The road to the temple is long, winding .. and very crowded: George Harrison's gift brought more holiness to a Hertfordshire village than it can stomach Report by Stephen Ward. Photographs by Paul Kelly

Barely 15 miles from Oxford Circus an English village has, as if by divine intervention, been preserved from creeping urban sprawl, growing by scarcely half a dozen houses in a century, and keeping still a blacksmith, a pub on the green, and a pond with flourishing ducks and geese.

But whatever deity kept Letchmore Heath (population 248) as a convenient period backdrop for generations of film-makers from the Elstree Studios up the road must have a perverse streak: in 1973 there arrived in the midst of what is probably Hertfordshire's least altered village a most holy shrine of British Hindus, visited on occasion by tens of thousands of followers and their cars.

On Tuesday night, 10 elected councillors of the Borough of Hertsmere have to try to arbitrate between these two cultures, each admirable in its way, but, sadly, mutually unsympathetic when thrust into such an arranged marriage.

However much both sides might try to compromise, as Dr Alan Goulden, who lives nearby, observes: 'A small Hertfordshire village is not a natural place to have a Hindu sect.

For 21 years Bhaktivedanta Manor, the neo-Elizabethan mansion set in 17 acres, has been a temple without planning permission, and like any householder with an unlawful kitchen extension, the owners, the International Society for Krishna Consciousness (Iskcon) have argued that they never needed permission in the first place.

Now they are trying to get it retrospectively. Two decades of behind-the-scenes dealing, a public inquiry and an appeal to the European Court have left all sides where they began, and finally the crunch has been reached, and the unfortunate councillors have to consider a planning application to turn the manor from its agreed use as a theological training college to a place of public worship. The application includes what the sect sees as a generous compromise, an access road across green belt land and on to the A41 to keep traffic out of the village.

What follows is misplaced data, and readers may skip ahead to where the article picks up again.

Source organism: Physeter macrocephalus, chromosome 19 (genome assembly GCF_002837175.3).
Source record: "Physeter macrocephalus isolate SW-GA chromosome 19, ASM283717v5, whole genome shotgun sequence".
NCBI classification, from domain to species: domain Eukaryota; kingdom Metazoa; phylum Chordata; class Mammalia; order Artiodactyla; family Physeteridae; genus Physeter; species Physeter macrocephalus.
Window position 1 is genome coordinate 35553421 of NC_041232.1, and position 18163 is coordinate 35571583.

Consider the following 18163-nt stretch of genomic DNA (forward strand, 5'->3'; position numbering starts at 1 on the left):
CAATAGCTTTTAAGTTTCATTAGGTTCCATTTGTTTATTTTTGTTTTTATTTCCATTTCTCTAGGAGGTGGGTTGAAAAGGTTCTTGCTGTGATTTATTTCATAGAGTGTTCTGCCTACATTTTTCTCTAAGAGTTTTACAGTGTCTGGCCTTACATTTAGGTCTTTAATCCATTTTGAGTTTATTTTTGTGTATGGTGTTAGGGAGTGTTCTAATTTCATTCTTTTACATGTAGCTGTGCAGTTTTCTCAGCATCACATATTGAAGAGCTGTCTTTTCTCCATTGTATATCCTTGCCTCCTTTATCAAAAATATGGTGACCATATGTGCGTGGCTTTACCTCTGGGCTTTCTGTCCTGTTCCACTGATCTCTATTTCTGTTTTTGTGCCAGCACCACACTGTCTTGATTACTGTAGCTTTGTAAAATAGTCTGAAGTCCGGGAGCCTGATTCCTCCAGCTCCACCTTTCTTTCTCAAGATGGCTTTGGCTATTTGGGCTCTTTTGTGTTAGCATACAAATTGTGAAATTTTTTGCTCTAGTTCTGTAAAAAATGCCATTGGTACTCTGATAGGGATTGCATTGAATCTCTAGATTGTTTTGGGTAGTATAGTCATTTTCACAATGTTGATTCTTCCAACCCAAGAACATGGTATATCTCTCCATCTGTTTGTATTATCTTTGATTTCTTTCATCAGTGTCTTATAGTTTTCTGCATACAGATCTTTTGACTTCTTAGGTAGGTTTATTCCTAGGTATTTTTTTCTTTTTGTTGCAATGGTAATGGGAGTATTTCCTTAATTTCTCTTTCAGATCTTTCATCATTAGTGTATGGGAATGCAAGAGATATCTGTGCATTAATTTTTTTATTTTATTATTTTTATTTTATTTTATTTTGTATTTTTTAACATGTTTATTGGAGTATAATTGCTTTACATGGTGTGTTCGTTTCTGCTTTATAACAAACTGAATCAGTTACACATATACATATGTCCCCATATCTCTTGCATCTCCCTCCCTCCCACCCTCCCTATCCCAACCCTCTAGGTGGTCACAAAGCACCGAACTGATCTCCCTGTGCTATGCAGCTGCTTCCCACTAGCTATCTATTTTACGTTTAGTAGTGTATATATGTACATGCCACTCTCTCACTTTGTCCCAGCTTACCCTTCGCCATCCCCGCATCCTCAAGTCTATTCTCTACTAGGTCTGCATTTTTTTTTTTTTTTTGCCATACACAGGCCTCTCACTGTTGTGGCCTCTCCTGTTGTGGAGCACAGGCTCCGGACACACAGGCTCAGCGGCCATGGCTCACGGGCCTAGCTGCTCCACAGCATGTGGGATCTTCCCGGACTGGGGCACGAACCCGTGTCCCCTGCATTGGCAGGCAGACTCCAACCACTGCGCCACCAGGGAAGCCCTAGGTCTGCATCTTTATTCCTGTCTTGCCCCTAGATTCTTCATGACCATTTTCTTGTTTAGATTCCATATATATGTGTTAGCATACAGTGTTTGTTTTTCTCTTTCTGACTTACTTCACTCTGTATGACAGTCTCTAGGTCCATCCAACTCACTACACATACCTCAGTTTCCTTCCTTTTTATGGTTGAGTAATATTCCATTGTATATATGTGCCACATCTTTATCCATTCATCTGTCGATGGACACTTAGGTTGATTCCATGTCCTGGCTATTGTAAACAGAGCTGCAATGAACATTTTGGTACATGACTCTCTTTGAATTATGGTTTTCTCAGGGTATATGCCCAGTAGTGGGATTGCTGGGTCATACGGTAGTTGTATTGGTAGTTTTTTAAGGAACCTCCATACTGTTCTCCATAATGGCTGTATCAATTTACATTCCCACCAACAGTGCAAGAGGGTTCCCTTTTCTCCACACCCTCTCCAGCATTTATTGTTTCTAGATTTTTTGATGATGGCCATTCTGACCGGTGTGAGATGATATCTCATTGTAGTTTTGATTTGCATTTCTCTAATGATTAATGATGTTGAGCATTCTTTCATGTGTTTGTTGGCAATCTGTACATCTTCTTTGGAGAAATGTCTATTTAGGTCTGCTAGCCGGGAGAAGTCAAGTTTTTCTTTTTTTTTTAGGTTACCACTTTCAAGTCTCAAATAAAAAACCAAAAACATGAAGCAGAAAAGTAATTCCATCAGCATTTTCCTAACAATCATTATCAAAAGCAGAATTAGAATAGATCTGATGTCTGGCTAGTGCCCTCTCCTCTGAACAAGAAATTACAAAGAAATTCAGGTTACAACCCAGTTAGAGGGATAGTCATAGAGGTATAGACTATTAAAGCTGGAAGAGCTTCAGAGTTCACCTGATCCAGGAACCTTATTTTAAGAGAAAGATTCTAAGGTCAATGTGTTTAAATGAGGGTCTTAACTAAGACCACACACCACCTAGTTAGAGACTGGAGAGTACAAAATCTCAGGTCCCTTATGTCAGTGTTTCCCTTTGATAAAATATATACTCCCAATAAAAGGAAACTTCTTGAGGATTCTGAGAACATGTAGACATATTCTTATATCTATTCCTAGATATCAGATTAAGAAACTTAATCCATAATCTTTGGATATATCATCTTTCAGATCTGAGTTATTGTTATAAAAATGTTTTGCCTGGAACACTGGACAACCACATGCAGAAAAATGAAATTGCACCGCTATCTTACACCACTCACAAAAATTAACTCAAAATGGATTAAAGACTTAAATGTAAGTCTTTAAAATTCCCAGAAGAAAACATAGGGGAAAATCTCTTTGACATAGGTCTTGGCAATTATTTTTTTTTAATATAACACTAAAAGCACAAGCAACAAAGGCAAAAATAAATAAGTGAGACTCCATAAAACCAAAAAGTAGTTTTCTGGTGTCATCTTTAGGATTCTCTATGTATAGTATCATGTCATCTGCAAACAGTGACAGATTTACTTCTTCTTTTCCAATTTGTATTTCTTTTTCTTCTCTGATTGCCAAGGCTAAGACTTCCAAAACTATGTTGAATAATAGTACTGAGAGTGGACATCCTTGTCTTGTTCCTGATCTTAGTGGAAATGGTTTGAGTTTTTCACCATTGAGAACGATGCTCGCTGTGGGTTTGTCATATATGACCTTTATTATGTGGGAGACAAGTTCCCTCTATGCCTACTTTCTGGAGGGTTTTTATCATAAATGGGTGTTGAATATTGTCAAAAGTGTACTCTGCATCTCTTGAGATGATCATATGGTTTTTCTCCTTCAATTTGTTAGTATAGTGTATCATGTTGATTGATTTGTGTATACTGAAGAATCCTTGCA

Akhandadhi Das, president of the temple, sitting benignly in his neo-Elizabethan office, sacred cows visible in the fields through the leaded lights, has developed a down to earth, almost bitter approach to the dispute after so long. A big indoor tennis centre and a cash-and-carry warehouse have been given planning permission on nearby green-belt land, he notes.

He is not generous about those in the village who oppose the planning application. He says: 'A thriving Hindu establishment in the village is not adding to the saleability of their homes. And saleability equals money.

Now in his late 30s, he has been at the manor for 20 years. He was described in newspaper reports as an 'English convert, but patiently points out that you do not formally convert to Hinduism. And he was brought up in Northern Ireland as a Presbyterian.

Other concerns locals have voiced, about noise from chanting, about traffic, are not real concerns, except on some of the six festival days a year, he says.

As successive planners have discovered, the more you delve, the more complex the issue becomes.